Monday, July 31, 2006

How Many Birth Pangs in Qana, Lebanon

Secretary of State Condoleezza Rice spoke thus on Friday July 21, 2006, in her news conference:

But I have no interest in diplomacy for the sake of returning Lebanon and Israel to the status quo ante. I think it would be a mistake.

What we're seeing here, in a sense, is the growing -- the birth pangs of a new Middle East.

In Qana, Lebanon, the birth pangs looked like this on April 18, 1996, and like this, this, this and this on July 29, 2006.

One Fiancial Times report
on the Qana massacre of July 29, 2006 goes as follows:
Yesterday's killings underscored what UN officials have been saying in recent days - that the conflict was claiming an unnaturally large numbers of child victims on the Lebanese side. Overall, up to 542 Lebanese have been killed during Israel's offensive, according to Lebanese officials, the vast majority of them civilians. On the Israeli side 51 people have been killed, the majority soldiers.
See Robert Fisk's article on the April 18, 1996 massacre.

See Robert Fisk's article on the current war.

See Robert Fisk's article on the July 29, 2006 mssacre.

See Alexandar Cockburn's July 31, 2006 article.

Here, is Dan Gillerman, the Israeli ambassador to the U.N. puts it bluntly, as quoted by Financial Times:
When you sleep with a missiles, sometimes you don’t wake up in the morning.
Surely, the children of Qana were each hugging "missiles" to sleep.

If you live in the U.S. and want to know why all this seems strange and fresh to you, you might want to watch this Google video of a documentary--a documentary which you are highly unlikely to see on your local T.V.

New Cartoon by Bendib

Khalid Bendib, San Francisco based cartoonist, has a new cartoon critiquing the U.S. media's perspective on the Middle East.

Friday, July 28, 2006

Top of Tochal

Here's my photo at the top of Mount Tochal.

Wednesday, July 26, 2006

U.S. Ranks 12th in Broadband Internet Access

DSL Broadband is growing in the U.S. but it still ranks 12th in the world, Reuters reports:

The United States is ranked 12th in the world for broadband subscribers behind countries including Iceland, South Korea and Japan, according to the Organization for Economic Cooperation and Development's most recent rankings.

Tit-for-Tat, Bit Torrent and War Strategy

Game theory and strategic talk has always sounded like black humor to me. Here, I demonstrate this by example.

Tit-for-tat is reputed, in game-theoretic analysis, as an optimal strategy for repeated, zero-sum games. (See, for example, the analysis in Avinash Dixit's Thinking Strategically.)

There are many uses of tit-for-tat strategy.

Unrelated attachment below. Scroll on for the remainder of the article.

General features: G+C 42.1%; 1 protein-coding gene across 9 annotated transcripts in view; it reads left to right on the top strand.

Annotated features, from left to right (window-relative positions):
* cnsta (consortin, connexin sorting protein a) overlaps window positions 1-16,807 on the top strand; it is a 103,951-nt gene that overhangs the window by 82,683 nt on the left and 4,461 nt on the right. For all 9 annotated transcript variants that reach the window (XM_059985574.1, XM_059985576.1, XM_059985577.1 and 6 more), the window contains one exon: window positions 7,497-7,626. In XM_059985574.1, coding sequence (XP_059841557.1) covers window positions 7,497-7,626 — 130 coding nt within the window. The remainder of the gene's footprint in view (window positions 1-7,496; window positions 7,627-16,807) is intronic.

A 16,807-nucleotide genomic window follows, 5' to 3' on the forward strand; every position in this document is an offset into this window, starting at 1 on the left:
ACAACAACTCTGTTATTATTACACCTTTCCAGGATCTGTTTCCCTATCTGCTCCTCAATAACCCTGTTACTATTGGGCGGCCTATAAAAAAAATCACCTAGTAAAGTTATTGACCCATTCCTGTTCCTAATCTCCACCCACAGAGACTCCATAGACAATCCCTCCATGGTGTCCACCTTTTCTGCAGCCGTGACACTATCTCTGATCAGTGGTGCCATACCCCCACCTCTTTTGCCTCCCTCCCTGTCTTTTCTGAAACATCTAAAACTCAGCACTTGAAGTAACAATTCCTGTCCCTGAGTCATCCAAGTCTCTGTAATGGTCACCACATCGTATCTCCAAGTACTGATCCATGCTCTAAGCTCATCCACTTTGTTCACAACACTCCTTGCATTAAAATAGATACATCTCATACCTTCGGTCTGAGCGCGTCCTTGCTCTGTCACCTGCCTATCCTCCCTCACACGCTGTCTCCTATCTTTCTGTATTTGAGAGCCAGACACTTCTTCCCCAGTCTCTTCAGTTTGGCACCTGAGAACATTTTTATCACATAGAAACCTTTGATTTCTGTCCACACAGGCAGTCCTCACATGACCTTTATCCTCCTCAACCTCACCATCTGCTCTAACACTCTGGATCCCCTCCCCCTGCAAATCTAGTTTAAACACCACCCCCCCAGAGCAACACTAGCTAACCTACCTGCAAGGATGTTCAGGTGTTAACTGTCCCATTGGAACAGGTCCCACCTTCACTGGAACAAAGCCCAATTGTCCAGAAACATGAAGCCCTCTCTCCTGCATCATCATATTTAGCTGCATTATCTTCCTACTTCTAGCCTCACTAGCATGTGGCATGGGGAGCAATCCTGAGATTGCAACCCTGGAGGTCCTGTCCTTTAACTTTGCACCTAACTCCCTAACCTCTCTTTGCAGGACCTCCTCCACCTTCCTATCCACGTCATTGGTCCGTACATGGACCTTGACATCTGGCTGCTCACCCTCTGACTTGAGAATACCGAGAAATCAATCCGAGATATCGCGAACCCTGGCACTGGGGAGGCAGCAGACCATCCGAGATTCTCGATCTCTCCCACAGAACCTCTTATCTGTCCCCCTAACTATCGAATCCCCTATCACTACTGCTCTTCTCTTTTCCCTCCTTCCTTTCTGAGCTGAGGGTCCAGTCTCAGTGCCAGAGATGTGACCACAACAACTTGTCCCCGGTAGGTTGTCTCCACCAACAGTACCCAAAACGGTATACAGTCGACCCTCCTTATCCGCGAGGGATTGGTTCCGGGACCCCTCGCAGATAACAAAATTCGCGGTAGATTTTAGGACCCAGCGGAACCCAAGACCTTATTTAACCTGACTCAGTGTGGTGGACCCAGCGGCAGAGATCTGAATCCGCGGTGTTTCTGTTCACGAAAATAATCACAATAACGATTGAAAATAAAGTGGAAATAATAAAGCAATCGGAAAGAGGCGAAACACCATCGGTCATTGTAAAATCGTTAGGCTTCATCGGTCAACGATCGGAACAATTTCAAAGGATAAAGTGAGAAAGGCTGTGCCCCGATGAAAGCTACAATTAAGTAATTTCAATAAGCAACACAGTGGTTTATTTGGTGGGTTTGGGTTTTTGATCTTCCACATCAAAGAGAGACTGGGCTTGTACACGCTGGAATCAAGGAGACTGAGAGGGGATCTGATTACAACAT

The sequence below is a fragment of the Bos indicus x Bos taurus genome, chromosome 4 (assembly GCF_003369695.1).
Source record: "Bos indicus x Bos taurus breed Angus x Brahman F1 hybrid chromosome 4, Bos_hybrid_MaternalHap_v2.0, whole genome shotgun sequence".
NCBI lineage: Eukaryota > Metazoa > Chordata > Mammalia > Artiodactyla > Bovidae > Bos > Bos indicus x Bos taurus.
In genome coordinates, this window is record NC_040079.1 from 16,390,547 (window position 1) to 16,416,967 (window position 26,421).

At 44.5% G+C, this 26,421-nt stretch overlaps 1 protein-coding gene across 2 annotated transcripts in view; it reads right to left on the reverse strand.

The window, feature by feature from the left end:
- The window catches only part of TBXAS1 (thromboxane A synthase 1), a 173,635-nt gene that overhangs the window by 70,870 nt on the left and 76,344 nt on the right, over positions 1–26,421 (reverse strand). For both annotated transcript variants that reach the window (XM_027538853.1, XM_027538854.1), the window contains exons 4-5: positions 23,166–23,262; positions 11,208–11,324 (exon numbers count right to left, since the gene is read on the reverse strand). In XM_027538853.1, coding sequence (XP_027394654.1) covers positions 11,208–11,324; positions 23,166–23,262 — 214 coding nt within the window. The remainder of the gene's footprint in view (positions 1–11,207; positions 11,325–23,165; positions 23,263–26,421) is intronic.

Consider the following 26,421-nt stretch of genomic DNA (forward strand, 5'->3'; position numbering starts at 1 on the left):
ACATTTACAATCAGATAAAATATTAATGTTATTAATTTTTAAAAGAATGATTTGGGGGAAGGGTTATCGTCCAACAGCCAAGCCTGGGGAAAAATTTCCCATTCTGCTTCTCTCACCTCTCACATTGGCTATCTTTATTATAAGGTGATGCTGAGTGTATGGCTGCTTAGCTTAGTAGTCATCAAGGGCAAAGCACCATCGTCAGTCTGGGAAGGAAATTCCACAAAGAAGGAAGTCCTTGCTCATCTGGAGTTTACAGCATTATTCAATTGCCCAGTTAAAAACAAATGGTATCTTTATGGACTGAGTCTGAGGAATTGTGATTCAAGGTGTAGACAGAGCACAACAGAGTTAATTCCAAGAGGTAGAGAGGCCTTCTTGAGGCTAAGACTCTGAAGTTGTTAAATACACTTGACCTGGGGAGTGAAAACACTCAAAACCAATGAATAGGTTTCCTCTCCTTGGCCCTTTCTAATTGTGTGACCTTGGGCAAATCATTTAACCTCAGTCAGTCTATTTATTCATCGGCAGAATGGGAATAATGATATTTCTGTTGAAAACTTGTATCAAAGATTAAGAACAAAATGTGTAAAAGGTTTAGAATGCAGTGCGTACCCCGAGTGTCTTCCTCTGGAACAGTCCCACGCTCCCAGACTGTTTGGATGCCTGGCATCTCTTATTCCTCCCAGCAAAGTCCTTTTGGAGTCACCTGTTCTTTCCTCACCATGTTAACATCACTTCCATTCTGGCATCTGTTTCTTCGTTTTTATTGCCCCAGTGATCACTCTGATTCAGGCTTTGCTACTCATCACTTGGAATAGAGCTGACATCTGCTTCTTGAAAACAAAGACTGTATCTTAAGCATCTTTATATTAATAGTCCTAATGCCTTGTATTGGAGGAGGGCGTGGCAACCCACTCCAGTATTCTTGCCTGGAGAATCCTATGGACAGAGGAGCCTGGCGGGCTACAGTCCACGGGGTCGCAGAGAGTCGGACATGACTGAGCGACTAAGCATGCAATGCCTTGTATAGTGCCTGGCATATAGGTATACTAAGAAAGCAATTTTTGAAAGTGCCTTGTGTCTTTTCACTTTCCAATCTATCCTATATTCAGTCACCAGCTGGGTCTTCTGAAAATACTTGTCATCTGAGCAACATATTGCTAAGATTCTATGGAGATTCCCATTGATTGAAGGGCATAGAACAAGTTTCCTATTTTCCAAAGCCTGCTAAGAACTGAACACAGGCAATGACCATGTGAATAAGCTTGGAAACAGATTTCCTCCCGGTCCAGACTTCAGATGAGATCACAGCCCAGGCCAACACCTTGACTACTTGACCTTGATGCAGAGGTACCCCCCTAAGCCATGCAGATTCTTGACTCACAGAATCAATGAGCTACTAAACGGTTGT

For example, BitTorrent protocol uses a tit-for-tat strategy to create balanced up-loads and down-loads. Presumably, the P2P file sharing contains aspects similar to repeated, zero-sum games.

Tit-for-tat is also used by some of the authors and strategists of wars, which can also be considered as repeated, zero-sum games, with each day of the war, or each battle, representing one of the "games". (We see this in the war that has recently started and promises to continue.)

However, some strategists of war have replaced proper tit-for-tat with the concept of infinite escalation, or something akin to "TIT-for-tat," i.e. a vastly disproportinate response as a way to punish. (Here, I'm using capital letters to note the disproportionality of the "TIT" part to the "tat" part.)

However, not only is this strategy less optimal from the game-theoretic perspective and given infinitely-repeating zero-sum games, there is also a real-world catch to this more aggresive strategy that makes it less and less attractive as the games continue to repeat, i.e. as the war continues to go on.

For example, after a country's infrastructure has been destroyed there is not much else to do in terms of escalation other than massacring civilians. However, this is not a real strategy with a real pay-off. A TIT-for-tat (i.e. escalation) war strategist has already failed because he can rarely afford a long conflict. In fact, that is exactly the reason the escalation strategist chooses to escalate, hoping the other side to accept defeat as early as possible. In other words, the strategy itself speaks for its own weakness, i.e. its lack of tolerance for a long conflict.

Another problem with unmeasured escalation and "unproportional use of force" is that eventually the opponent may have the equipment to respond to the escalation, returning the game from TIT-for-tat to a more balanced TIT-for-TAT, which is another version of tit-for-tat.

Related links:

Sunday, July 16, 2006

Noting Less Real

When it comes to politics, Financial Times, a paper I subscribe to and have delivered to my home in San Jose, California, every day of the week except Sundays, has rarely published anything less real, less reasoned, less knowledgeable and more false than this little effort at thinking (a column?) by William Kristol, reputed to be an editor of The Weekly Standard.

Alas! More and more opinion pieces on "Middle East" have become like that but good rhetoric and rhythmic writing never made good reason. This one is a grand proof of it.

Every paragraph has good music but false starts and conclusions of reason. So, I do not know where to begin, and I simply stop here. Failure of logic knows best.

For an alternative perspective, rarely seen on Financial Times, you may turn to here.

Tuesday, July 11, 2006

Red Card for Zinédine Zidane

Matt Foot of the Guardian writes about the red card Zinédine Zidane received in the final match of the 2006 World Cup between France and Italy.

Peter Berlin summarizes Zidane's account of the incident for the International Herald Tribune. He also delves into some of the political and socio-ethnic issues that the incident has, once again, revealed.

Phil Taylor of Sports Illustrated gives another account.